#define LCD_D4   0b00010000    // Least significant data bit in 4-bit mode
#define LCD_BACK 0b00001000    // Back-light bit
#define LCD_EN   0b00000100    // Enable bit
#define LCD_RW   0b00000010    // Read/Write bit
#define LCD_RS   0b00000001    // Register select bit, 0 = Instr, 1 = Data

#define LCD_DDDD 0b11110000    // All data bits in 4-bit mode

// Instruction control bits
#define LCD_INSTR_CLEAR_DISP       0x01
#define LCD_INSTR_RETURN_HOME      0x02
#define LCD_INSTR_ENTRY_MODE_SET   0x04
#define LCD_INSTR_DISP_ON_OFF      0x08
#define LCD_INSTR_CURS_DISP_SHIFT  0x10
#define LCD_INSTR_SET_FUNCT        0x20

// Bit definitions for Display on/off
#define LCD_DISPLAY_ON             0x04
#define LCD_DISPLAY_CURS           0x02

// Bit definitions for Cursor shift
#define LCD_CURS_SHIFT_RIGHT       0x04

// Bit definitions for Set Function
#define LCD_FUNCTION_8BIT          0x10
#define LCD_FUNCTION_2LINE         0x08
#define LCD_FUNCTION_5x11          0x04

// Write an instruction to the LCD display
// Assumes that LCD is already in 4-bit mode
boolean_t WriteLcdInstr( uint8_t u8Data )
{
uint8_t au8TxData[4];

// Write upper LCD nibble (always from upper DIO nibble)
au8TxData[0] = ( gbBackLight << 3 );
au8TxData[1] = ( u8Data & 0xF0 ) | ( gbBackLight << 3 ) | LCD_EN;
au8TxData[2] = ( u8Data & 0xF0 ) | ( gbBackLight << 3 );           // Write occurs when EN goes low
au8TxData[3] = ( gbBackLight << 3 );

__delay_cycles( LCD_EXEC_CYC );       // Don't really need a delay here, added to make scope interpretation easier

// Write lower LCD nibble (always from upper DIO nibble)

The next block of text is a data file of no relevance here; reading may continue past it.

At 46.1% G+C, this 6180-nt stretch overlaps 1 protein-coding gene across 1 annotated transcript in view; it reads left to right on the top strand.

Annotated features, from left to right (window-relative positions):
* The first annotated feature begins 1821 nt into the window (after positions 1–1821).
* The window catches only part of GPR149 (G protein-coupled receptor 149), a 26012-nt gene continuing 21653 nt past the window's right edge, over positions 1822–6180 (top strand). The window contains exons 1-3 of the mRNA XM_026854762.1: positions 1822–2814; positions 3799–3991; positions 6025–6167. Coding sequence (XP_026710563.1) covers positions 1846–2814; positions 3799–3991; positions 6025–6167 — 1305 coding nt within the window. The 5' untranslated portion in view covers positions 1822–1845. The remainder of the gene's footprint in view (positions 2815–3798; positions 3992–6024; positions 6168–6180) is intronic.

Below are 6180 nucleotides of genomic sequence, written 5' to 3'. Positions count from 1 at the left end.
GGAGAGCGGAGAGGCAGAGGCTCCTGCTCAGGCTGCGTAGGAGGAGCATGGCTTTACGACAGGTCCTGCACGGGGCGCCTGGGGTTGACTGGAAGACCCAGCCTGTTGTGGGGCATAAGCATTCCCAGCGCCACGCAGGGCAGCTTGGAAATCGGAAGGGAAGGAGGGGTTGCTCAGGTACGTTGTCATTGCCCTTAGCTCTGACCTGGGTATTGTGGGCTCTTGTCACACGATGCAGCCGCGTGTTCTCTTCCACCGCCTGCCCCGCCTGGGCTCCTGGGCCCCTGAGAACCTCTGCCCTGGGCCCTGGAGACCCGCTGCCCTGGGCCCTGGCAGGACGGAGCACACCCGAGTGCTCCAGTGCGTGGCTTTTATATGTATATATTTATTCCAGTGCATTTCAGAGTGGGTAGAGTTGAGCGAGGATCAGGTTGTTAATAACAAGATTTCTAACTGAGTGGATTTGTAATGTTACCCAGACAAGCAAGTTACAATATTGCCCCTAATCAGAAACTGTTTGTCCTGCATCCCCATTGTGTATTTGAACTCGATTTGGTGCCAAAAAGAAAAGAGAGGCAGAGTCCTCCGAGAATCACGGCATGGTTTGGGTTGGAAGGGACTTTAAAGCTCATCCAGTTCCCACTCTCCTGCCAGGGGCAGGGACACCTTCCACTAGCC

au8TxData[0] = ( gbBackLight << 3 );
au8TxData[1] = ( u8Data << 4 ) | ( gbBackLight << 3 ) | LCD_EN;
au8TxData[2] = ( u8Data << 4 ) | ( gbBackLight << 3 );              // Write occurs when EN goes low
au8TxData[3] = ( gbBackLight << 3 );

__delay_cycles( LCD_EXEC_CYC );       // This delay might be important

// 'Clear' and 'Home' take a long time
if ( u8Data <= LCD_INSTR_RETURN_HOME )
{
__delay_cycles( LCD_HOME_CYC );
}

return ( TRUE );
}

// Write a character to the LCD display at the current cursor position (or to the custom graphic RAM if CG addr was set last)
// Assumes that LCD is already in 4-bit mode
// Cursor will increment afterwards
boolean_t WriteLcdData( uint8_t u8Data )
{
uint8_t au8TxData[4];

// Write upper LCD nibble (always from upper DIO nibble)
au8TxData[0] = ( gbBackLight << 3 ) | LCD_RS;
au8TxData[1] = ( u8Data & 0xF0 ) | ( gbBackLight << 3 ) | LCD_EN | LCD_RS;
au8TxData[2] = ( u8Data & 0xF0 ) | ( gbBackLight << 3 ) | LCD_RS;           // Write occurs when EN goes low
au8TxData[3] = ( gbBackLight << 3 );

__delay_cycles( LCD_EXEC_CYC );       // Don't really need a delay here, added to make scope interpretation easier

// Write lower LCD nibble (always from upper DIO nibble)
au8TxData[0] = ( gbBackLight << 3 ) | LCD_RS;
au8TxData[1] = ( u8Data << 4 ) | ( gbBackLight << 3 ) | LCD_EN | LCD_RS;
au8TxData[2] = ( u8Data << 4 ) | ( gbBackLight << 3 ) | LCD_RS;             // Write occurs when EN goes low
au8TxData[3] = ( gbBackLight << 3 );


• 6502? As in Atari 400/800... I remember when I got my first Atari 400 in 1982, paid $350.00 for it. A lot of cash for an 8th grader. I bought the assemble/editor cart for it but was just learning Basic then, so asm was way out of my league. Came back to the 8031 asm about year 2000, but really started to get serious 3 years ago. With all these new backpack boards, centered around Arduino and the 8051 being so old, sometimes I need to reach out for help. Arduino is cool, but you really dont learn much by just dumping peoples sketches in with downloaded library's. I like to know how it works. – Nanosynth Apr 12 at 4:08 • @Nanosynth - The Apple II had a 6502 also. I wrote games in assembly, action games had to be in assembly. In 1980 had a contract with a software company for one of my games to get a$1 royalty per copy sold. Never made a cent, they went bankrupt. Still, exciting for a college kid. Around the same time, a 14 year-old kid made \$100k for his Apple II "Sneakers" game. Admittedly, his game was better than mine, also right place, right time. – Mattman944 Apr 12 at 8:24